The plan is to establish a new streamlined housing and area management team to be overseen by South Tyneside Homes.

Coun Ed Malcolm, the council’s lead member for resources and innovation, said the new approach was part of a bid to “deliver frontline services in the most efficient way possible”.

But Merv Butler, branch secretary with Unison South Tyneside – which is now in consultation over the changes – described them as “worrying”.

One employee affected by the switch said frontline services would “inevitably” be cut as a result.

Among the posts threatened are housing officers on various grades, tenant enforcement officers and community wardens and street cleaning managers, supervisors and workers.

Coun Malcolm said: “In the face of unprecedented financial challenges, we have to continue to look at ways of delivering frontline services in the most efficient way possible, without compromising on quality.

“We’ve identified a range of housing, community safety and area management functions across South Tyneside Council and South Tyneside Homes that would benefit from being integrated through one single organisation.

“The integration of street cleaning and estate maintenance functions will build on the highly successful Handy Estates pilot that has been in operation across the council and South Tyneside Homes since April 2013, and has received very positive feedback.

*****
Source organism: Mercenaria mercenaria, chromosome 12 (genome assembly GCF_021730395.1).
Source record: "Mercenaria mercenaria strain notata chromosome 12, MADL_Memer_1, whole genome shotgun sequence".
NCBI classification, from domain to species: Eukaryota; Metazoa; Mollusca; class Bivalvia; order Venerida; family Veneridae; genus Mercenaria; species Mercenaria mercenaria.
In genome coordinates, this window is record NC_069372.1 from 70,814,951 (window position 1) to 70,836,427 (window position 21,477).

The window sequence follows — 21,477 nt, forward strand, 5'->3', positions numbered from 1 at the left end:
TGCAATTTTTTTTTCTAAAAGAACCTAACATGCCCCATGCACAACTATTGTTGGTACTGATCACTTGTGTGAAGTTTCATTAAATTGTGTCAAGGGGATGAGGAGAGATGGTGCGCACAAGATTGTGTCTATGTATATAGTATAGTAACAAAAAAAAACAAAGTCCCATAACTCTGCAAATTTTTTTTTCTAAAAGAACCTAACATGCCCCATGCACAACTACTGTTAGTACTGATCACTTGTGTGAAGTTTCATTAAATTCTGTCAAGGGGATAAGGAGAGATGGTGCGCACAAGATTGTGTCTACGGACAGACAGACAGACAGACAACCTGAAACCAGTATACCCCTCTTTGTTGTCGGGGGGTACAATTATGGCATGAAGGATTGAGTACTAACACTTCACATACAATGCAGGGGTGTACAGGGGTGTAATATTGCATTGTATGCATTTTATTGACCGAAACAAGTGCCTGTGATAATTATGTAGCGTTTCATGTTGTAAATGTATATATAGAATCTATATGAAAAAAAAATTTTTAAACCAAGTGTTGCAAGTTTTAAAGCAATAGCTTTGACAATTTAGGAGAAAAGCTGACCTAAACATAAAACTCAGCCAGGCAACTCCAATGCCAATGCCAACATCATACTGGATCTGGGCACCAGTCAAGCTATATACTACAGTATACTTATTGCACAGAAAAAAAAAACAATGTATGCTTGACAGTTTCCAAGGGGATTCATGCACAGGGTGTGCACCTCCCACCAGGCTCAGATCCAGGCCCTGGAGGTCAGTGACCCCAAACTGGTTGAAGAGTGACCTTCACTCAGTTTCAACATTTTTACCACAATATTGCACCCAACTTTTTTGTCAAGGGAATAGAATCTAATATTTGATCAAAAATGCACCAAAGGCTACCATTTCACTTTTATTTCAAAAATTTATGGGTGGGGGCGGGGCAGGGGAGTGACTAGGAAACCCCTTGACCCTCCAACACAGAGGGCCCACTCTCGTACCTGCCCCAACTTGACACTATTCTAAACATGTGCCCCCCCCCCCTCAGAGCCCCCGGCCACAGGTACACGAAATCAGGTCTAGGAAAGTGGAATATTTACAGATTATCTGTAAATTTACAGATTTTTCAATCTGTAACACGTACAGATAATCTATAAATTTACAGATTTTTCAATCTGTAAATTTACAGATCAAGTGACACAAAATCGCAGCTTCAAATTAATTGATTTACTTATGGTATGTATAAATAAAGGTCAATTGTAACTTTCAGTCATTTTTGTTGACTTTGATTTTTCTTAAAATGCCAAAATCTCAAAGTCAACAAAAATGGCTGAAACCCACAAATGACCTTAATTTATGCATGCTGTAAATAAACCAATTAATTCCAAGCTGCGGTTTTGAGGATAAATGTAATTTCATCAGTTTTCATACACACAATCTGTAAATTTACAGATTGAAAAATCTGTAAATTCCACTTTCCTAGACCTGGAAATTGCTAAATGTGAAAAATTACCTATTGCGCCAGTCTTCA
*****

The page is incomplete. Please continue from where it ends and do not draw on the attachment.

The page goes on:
“We are confident that this new model will deliver an improved public service by concentrating our resources where there is a proven track record of expertise.”

He added: “We are very conscious that changes of this nature can be unsettling for the staff involved.

“We are doing all we can to minimise uncertainty and have already held a series of briefing sessions with affected members of staff and trade unions representatives.

“Consultation, including one-to-one sessions with affected staff, will be ongoing. While this review will result in an overall reduction in the number of posts, we will ensure that this impacts on staff as little as possible, through management of redeployment opportunities, early retirements and voluntary redundancy.”

Mr Butler said: “The public need to understand the implications of this, particularly in the area of community safety as it could see a reduction in the number of community wardens.

“It is very worrying. The council does have difficult decisions to make but we want to see frontline services protected and our members jobs maintained.

“They see this as the best way of doing this is by creating this new structure. We just hope they are right.”

Although pay protection is in place, one employee, a multi-skilled operative, told the Gazette he believes his salary would be reduced from £19,000 to £14,000 a year under the proposals.

He said: “I just couldn’t exist on that and would to have leave the authority.

“I’m already looking for a new job.

“It’s particularly upsetting because these are workers on the frontline who are dealing with the public on a day-to-day basis, not faceless back office staff

“Those frontline services will inevitably be reduced as a result.

“We feel we have been unfairly selected.”

Source –  Shields Gazette,  12 June 2014